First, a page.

BOSTON ( MainStreet) -- Electronics fans willing to pay big bucks for cool devices can expect super-thin TVs, high-tech headphones and professional-grade home theater systems to be hot this year.
"Manufacturers are offering a bunch of luxury products for 2012," says David Carnoy, of market tracker CNET.com. "From high-end speakers to $600 earbud headphones to the highest-end Apple (AAPL) Macs, if you're willing to pay for the latest and greatest you can be just a little bit ahead of everyone from a performance standpoint."
|Organic light-emitting diodes allow supercrisp video in TVs thinner than anything ever seen. LG's EM9600 is just one-eighth of an inch thick.|
But beware: This year's cutting-edge products will likely wind up in the bargain bin in a year or two when manufacturers come out with even better versions.
"Unfortunately, that's a big downside to being an early adopter," Carnoy says. "You pay in a lot of cases for technology that's going to be surpassed in a few years by something better -- and a lot cheaper."That said, here's a look at four cool high-end devices Carnoy thinks will be hot sellers in 2012: JVC DLA-X90R home-theater system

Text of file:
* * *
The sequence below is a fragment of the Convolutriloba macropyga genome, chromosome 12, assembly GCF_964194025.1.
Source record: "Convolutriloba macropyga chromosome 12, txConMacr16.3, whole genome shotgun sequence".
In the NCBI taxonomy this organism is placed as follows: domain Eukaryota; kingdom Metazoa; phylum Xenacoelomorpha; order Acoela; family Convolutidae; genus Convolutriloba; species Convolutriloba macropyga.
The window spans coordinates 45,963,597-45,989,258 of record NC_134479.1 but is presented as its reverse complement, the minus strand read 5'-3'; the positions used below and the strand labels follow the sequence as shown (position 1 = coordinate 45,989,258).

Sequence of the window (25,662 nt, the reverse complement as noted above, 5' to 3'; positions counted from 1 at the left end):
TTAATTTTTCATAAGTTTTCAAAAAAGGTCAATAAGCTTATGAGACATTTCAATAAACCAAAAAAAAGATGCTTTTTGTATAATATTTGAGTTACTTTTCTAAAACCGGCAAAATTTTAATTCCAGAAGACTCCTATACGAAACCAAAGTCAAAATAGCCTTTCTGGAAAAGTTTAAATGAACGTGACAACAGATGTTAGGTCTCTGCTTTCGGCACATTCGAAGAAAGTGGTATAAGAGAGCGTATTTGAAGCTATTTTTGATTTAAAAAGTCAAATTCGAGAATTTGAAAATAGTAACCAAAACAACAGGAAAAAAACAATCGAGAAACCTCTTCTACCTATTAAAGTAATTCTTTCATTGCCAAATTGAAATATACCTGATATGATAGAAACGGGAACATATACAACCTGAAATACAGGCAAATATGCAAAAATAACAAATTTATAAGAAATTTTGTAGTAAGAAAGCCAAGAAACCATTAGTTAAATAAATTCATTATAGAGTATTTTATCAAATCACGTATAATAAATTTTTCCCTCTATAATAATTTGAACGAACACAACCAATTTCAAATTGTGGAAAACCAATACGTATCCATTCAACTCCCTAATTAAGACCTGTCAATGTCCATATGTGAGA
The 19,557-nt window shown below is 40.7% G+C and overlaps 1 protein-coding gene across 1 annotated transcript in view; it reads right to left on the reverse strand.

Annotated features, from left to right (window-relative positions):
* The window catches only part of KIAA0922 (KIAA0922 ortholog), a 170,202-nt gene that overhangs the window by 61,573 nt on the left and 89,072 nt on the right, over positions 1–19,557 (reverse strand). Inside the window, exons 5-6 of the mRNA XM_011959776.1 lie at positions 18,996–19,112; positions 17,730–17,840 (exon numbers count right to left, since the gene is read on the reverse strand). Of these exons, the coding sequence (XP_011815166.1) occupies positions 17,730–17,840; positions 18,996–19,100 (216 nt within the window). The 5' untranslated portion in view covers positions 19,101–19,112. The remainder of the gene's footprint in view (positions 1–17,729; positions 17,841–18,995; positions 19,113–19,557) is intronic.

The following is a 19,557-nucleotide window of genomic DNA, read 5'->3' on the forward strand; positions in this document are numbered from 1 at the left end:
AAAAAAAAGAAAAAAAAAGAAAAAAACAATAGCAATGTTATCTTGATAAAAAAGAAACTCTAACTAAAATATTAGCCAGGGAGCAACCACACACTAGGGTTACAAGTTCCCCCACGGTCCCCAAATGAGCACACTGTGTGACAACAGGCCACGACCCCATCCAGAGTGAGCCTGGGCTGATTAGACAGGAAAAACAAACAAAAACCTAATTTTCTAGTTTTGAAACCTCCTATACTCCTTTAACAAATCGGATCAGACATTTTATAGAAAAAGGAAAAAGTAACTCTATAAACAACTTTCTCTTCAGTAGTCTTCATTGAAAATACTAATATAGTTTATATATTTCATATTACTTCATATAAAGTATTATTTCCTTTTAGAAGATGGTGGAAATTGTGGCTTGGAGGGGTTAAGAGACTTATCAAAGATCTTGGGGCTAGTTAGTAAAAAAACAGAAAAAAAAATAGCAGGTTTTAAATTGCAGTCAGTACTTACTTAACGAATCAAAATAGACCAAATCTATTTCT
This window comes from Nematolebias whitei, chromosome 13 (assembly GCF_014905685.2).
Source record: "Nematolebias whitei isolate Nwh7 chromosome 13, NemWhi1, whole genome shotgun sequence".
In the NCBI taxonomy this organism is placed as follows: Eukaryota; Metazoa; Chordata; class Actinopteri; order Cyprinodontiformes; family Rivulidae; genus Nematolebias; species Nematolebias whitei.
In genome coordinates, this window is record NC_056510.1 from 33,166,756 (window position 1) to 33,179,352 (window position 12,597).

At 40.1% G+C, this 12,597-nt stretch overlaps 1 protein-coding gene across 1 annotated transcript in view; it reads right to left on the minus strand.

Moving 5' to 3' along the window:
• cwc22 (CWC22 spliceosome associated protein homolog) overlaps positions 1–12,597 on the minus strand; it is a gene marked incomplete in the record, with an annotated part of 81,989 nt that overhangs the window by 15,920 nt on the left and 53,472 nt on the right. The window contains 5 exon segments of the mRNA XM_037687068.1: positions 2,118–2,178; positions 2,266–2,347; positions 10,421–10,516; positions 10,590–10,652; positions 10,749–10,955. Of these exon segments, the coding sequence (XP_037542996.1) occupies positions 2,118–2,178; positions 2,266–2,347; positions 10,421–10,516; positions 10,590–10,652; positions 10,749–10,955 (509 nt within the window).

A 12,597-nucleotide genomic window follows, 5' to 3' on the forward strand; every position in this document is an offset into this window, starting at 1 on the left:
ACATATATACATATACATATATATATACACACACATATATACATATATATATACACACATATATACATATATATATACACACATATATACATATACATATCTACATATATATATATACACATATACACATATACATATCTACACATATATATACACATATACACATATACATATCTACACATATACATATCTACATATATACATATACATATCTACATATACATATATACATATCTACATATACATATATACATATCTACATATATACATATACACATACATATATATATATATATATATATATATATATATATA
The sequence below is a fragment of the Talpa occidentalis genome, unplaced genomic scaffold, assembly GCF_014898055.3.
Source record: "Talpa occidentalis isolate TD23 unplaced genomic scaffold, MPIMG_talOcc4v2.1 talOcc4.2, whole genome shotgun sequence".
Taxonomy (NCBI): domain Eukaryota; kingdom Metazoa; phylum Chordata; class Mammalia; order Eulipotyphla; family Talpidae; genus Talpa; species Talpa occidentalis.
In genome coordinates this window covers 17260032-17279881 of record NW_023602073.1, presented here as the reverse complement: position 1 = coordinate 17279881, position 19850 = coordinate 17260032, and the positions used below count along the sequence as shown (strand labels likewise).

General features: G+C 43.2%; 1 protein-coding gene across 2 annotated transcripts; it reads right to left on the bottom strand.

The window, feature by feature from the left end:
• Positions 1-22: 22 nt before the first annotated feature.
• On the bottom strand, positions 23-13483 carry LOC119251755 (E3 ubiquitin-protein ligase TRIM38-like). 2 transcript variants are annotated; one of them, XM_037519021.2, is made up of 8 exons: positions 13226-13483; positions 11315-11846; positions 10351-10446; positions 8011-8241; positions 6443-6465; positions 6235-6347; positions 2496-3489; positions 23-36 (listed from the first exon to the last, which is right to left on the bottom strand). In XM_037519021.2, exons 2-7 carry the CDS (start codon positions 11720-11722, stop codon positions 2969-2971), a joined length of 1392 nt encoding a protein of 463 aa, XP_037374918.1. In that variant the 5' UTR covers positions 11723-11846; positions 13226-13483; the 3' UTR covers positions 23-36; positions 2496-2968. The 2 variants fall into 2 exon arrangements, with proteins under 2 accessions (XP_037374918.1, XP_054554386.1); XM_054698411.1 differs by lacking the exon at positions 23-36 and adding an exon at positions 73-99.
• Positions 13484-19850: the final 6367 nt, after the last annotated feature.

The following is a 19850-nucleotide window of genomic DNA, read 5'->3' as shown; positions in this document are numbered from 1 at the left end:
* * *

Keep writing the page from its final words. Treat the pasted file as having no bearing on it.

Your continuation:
Price: Around $12,000
This top-of-the-line home projection TV system can play 2-D and 3-D video with cutting-edge precision. Using the latest "4K" technology, the X90 converts 2 million-pixel 1080p high-definition signals into 8 million-pixel images -- offering four times the resolution of already-crisp HDTV. "It's just a great projector for the money," Carnoy says. If $12,000 is beyond your budget, consider the $3,500 entry-level JVC DLA-X30. Carnoy, who's buying a DLA-X30 himself, says the less-expensive system is "probably the best deal around" because it only lacks "some of those gimmicky things that early adopters are paying extra for" in the X90R. LG 55-inch EM9600 OLED TV
Price: Around $8,000 to $10,000
Due out around September, this state-of-the-art TV premiered in January at the annual International Consumer Electronic Show -- winning CNET's "Best of CES" award. It's the first large-screen TV to use organic light-emitting diodes, or OLEDs -- the latest technology in video display. They allow manufacturers to provide supercrisp video in TVs thinner than anything ever seen. The LG EM9600 is just one-eighth of an inch thick. "OLEDs are superthin, but produce a potentially better picture than a plasma TV or an LCD," Carnoy says.